Oldham GP - 'NHS future hangs in the balance'

Date published: 03 July 2018

An Oldham national health campaigner has used the 70th birthday of the NHS (Thursday, July 5) to celebrate its dedicated and loyal staff.

But GP Dr Zahid Chauhan has also warned the public that unless they take greater care of this national institution, they could be checking into A&E with a credit card in their hand and facing bills of tens of thousands of pounds for a simple operation.

Chauhan warned that years of underfunding and a constant verbal undermining of the NHS could destroy free at the point of contact healthcare and introduce privatisation of health - by stealth.  

And he argued that only public outcry for increased resources matched by people taking greater responsibility for their own health, could prevent British healthcare from turning into “a business, where making money is the first priority.”

Said Dr Chauhan: “Older residents of Oldham might remember a time when everyone paid to see a doctor.

"To me, a privatised system puts quantity ahead of quality and turns healthcare into a saleable commodity.

"This current government is gradually eroding our NHS with cuts and barbs at compassionate, hard-working NHS staff.

"We need to oppose this, and do more as citizens to take control of our own health and preserve our NHS.”

Private healthcare providers are becoming more and more aggressive in their marketing, offering online as well as face-to-face services.

Those include £11,000 knee replacement procedures and £28,000 heart surgery.

Online, barely regulated private pharmacists sell products such as antibiotics and antidepressants as if they were sweeties.   

While Dr Chauhan values some public-private healthcare partnerships, putting the onus on the patient to pay would create what he says: “One healthcare system for the rich and another or none at all for the poor.”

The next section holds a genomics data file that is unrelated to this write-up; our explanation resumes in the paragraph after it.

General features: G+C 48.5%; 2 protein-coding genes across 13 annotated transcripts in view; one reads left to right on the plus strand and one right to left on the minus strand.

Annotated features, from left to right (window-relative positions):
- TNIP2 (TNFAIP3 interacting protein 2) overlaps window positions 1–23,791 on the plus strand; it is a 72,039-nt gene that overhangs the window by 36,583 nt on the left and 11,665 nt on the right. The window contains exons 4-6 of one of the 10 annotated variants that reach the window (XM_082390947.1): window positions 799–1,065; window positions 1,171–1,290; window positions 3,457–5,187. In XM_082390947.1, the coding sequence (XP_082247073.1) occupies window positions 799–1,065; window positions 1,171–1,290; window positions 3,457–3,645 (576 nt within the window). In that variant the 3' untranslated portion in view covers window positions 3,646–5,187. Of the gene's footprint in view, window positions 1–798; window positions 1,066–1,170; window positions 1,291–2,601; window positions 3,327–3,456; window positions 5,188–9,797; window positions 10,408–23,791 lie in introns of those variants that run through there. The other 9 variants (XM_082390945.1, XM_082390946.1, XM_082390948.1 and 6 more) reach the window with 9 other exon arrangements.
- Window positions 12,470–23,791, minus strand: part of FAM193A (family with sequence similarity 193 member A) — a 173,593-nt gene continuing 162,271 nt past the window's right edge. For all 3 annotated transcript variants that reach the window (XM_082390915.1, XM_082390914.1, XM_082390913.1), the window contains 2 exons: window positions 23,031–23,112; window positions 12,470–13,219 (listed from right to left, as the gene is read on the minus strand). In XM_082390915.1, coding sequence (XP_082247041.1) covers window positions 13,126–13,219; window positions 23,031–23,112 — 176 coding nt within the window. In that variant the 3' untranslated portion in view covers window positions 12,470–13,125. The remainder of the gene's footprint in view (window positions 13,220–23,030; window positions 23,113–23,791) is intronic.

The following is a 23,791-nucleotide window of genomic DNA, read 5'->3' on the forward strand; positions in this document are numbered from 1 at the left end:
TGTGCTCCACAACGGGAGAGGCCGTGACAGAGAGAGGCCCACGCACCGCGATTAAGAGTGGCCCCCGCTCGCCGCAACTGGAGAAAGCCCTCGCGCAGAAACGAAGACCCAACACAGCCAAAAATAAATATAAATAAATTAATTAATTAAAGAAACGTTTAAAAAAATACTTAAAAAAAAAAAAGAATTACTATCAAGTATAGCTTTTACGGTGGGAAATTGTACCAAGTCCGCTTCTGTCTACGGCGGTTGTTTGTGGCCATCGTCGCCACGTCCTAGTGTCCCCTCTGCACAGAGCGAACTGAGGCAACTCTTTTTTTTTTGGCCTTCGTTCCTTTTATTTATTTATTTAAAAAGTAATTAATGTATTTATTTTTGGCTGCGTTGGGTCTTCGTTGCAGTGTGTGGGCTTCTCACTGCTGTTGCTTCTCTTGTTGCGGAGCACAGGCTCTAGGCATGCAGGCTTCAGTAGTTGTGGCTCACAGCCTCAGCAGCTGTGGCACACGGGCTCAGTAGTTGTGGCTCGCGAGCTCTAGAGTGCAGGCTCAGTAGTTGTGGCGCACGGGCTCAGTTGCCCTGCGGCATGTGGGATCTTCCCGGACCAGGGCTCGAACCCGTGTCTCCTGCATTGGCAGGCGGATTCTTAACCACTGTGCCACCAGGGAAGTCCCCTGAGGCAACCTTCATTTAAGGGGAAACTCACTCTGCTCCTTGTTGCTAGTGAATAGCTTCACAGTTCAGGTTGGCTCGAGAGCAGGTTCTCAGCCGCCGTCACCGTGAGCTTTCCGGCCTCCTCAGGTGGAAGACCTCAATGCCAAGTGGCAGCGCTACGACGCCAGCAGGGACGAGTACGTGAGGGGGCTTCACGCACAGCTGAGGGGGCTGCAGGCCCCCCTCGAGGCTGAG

Quitting smoking, adopting better diets and doing more exercise could at least ease the burden on the NHS, added Dr Chauhan.

“Life expectancy has risen dramatically over the last 70 years because of the NHS," he said.

"But with the Government unprepared to invest properly in public healthcare, demand has spiralled and we just don’t have the resources to cope.

"If we all took better care of ourselves, we could at least ease the pressure on our healthcare system.”

Dr Chauhan argues that all employees from GPs through to porters, paramedics, midwives, speech therapists and dental hygienists are feeling the pinch of Government cuts. They are also under added strain because EU citizens are leaving the service due to Brexit.

Indeed, Dr Chauhan believes that it is only the “stunning dedication” of NHS staff that has ensured the whole system hasn’t collapsed – particularly at crisis times during the winter.

“The future of our NHS hangs in the balance on this its 70th birthday,” concluded Dr Chauhan. 

“Are we prepared to see it undermined by Government or are we going to stand up for its principles, its staff and its future?

"Thanks to our health service, life for many has gone on long after 70, it is now up to us to make sure the NHS survives and thrives for hundreds of years to come.”

The NHS is organising a series of events to celebrate turning 70. To learn more, visit:

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